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How can I restrict users from spamming my web service by sending thousands of requests?

My web service is actually protected by a validation token only accessible through authentication, but I still can't avoid the fact that my web service will check if the token exists in my database.

I thought about saving the number of attempts by IP, but still, I would have to check every time in my database if the trying IP is blacklisted.

Is there any way to avoid web services spammers?

4 Answers 4

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Fail2ban is a nice option, but it will create some problems if a sizable part of your userbase is behind a proxy, and someone on that proxy abuses your service and locks out every single user of the proxy.

You probably have a traditional database (MySQL, Postgres, Oracle, DB2) hosting your data, but the overhead of the tokens are too high for them.

You could use a small NoSQL database just for the tokens, and let the main database take care of the data. Redis is a good option, and CouchBase is another good one. Couchbase is known to be very fast, so I would try it first. On the other hand, Redis looks easier to integrate.

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You cannot avoid the cost of a lookup: at one point, you will have to perform one if only to see if the sender is blacklisted or not.

So, your best option is probably to make sure a token lookup is quick enough to handle the load.

However, you should still keep a trace in your DB of invalid attempt with associated source. Such a trace should make it easy to check if a specific IP has a larger than acceptable number of failure recently. Check this first in order to limit token-guessing to a minimum.

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If in generating the page you add a hash token based on timestamp plus a secret then by including the timestamp and token in each request you can make it harder to craft attacks. The token can be checked without recourse to the database. Any request with a timestamp that is too old should also be rejected.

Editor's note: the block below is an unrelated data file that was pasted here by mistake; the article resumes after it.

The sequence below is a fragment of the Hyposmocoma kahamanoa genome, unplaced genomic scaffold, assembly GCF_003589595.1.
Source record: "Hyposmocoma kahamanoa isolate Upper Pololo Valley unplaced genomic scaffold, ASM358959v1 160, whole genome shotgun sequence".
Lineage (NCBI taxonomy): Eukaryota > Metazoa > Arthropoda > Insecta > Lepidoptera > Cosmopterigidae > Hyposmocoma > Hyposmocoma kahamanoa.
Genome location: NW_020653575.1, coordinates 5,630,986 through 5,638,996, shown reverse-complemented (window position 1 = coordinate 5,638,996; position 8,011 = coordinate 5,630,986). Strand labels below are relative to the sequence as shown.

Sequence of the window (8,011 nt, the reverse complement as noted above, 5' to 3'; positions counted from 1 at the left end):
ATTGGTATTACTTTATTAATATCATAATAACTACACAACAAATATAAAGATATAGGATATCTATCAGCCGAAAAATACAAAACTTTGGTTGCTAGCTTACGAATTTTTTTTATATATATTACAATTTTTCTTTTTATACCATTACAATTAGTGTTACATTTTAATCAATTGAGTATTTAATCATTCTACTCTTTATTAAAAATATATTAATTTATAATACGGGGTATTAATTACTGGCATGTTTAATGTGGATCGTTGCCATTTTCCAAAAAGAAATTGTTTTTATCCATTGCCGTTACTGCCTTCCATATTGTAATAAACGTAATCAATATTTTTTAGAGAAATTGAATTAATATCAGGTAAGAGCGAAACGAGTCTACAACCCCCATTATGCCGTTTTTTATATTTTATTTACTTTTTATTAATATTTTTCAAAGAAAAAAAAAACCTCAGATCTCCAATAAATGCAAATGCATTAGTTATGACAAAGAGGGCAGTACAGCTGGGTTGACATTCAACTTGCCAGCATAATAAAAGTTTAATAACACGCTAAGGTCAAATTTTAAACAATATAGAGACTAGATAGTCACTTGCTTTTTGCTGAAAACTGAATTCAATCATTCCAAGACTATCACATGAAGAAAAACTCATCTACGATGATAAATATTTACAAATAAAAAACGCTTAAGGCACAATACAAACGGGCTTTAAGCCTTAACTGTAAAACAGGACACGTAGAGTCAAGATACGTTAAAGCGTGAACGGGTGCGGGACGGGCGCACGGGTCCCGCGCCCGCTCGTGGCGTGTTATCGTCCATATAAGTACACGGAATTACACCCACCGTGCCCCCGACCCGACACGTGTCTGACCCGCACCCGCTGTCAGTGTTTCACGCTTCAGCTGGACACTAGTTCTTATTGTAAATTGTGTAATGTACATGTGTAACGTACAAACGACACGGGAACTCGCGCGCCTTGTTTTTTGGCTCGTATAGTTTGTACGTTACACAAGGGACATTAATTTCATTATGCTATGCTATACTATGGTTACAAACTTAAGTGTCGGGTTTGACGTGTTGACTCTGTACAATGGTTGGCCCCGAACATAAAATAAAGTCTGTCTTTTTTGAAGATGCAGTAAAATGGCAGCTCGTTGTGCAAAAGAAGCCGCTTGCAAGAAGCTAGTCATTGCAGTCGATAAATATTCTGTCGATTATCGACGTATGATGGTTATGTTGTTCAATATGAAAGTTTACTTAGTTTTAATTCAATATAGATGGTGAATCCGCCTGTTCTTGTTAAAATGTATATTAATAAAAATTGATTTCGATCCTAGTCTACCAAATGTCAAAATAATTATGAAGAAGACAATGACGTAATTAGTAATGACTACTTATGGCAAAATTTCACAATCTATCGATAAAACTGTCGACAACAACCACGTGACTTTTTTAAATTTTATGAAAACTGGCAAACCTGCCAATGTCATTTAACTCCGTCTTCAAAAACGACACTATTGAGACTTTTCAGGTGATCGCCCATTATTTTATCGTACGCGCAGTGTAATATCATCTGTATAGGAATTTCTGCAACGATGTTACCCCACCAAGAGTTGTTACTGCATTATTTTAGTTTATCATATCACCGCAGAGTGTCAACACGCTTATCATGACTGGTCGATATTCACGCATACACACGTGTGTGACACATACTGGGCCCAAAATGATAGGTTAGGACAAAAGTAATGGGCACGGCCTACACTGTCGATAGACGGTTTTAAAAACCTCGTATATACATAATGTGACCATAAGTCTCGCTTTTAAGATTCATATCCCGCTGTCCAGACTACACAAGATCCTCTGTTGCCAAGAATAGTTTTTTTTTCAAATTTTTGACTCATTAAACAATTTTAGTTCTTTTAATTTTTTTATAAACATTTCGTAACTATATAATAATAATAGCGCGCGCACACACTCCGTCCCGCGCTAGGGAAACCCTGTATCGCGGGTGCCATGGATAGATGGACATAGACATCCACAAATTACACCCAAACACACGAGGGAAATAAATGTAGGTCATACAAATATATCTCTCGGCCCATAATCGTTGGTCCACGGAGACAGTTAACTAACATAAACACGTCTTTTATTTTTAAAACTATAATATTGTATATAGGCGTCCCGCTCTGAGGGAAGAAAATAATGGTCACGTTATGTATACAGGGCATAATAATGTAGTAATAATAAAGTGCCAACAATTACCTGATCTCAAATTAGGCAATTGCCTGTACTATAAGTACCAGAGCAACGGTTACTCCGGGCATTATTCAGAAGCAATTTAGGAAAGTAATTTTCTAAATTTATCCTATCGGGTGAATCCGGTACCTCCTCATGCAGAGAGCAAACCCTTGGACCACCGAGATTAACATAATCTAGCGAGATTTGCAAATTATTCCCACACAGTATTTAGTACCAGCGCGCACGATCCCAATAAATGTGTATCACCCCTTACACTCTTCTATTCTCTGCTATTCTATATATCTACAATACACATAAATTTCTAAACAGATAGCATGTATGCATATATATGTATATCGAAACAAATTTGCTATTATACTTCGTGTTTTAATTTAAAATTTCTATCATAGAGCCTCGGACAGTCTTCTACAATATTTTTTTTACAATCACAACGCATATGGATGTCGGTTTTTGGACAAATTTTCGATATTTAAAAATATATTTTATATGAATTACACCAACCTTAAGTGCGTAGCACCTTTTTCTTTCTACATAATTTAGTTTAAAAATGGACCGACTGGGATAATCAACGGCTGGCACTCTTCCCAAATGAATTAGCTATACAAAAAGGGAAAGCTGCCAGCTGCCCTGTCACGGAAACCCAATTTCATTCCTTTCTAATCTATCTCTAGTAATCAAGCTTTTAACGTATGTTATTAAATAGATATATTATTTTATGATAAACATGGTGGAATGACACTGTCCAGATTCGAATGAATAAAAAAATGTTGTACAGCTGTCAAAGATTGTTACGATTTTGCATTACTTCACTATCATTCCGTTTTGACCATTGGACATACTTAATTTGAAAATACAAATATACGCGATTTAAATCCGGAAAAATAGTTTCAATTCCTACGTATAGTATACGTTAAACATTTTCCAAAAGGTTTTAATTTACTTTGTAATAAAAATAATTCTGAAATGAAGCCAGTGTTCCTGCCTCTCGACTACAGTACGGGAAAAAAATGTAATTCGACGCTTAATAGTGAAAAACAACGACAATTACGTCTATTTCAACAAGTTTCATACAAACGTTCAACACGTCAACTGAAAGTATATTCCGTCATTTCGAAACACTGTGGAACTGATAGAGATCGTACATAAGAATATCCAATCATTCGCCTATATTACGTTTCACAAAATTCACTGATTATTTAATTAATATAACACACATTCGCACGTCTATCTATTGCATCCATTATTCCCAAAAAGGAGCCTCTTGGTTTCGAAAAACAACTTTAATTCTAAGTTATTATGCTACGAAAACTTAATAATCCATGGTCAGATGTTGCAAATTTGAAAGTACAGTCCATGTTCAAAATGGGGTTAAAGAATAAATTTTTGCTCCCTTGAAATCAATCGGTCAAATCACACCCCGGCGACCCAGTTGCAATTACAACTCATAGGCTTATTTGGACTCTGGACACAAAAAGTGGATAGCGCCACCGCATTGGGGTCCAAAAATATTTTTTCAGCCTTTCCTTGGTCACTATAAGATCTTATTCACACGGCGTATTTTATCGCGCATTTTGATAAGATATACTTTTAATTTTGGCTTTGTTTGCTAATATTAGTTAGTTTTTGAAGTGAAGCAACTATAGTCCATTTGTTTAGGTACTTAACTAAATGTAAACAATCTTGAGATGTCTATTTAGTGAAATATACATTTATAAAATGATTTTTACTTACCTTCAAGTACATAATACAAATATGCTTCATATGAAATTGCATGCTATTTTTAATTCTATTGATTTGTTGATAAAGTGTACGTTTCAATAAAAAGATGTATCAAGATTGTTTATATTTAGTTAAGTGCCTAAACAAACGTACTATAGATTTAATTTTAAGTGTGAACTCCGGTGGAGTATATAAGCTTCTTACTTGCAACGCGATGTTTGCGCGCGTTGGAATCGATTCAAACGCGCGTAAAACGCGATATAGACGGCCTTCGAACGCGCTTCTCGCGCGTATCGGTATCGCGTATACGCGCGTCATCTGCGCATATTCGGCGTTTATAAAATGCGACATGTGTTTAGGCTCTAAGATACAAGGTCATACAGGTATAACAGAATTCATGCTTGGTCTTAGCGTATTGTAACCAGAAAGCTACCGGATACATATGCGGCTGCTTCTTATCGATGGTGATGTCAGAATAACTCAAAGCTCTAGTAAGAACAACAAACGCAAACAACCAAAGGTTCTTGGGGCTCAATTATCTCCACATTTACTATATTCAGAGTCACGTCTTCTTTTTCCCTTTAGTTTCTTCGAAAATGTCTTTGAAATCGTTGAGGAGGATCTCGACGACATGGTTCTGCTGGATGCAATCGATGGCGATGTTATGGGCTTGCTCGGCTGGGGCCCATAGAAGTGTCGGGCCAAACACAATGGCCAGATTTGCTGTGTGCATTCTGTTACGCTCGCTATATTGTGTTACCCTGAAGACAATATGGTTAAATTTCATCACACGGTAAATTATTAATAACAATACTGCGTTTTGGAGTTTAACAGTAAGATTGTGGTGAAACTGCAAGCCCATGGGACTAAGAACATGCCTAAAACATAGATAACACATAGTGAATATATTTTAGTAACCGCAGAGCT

If this is a one-page app or similar where the page may not get fully refreshed very often then you can in your web service return a new hash token and timestamp in the response to any authenticated request.

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You might try to use fail2ban or similar software and implement a "request limit" rule.

It will be based on the IP address but you will not need to have a check in your database for every request.

Moreover, when an IP will be blacklisted, it will not reach your webservice anymore as the firewall will block the incoming request before.

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  • May be interesting, but how can i tie this to my IIS ? My webservice doesn't generate any log like apache does.
    – Fortune
    Commented Jul 8, 2015 at 14:58
  • Unfortunately, this is recursive: in order to implement a limitation, you need to perform a DB lookup. It is only useful if checking the request token is more expensive that a DB lookup (it's good for preventing someone hammering your login API, for instance)
    – Stephane
    Commented Jul 8, 2015 at 15:06
  • @Fortune, I read a post from a guy who did this (fail2ban) on windows with a vbs script. It seems that Stephane answer might be more useful to you as I assumed you were using Unix based server (don't ask me why :))
    – r00t
    Commented Jul 8, 2015 at 15:25

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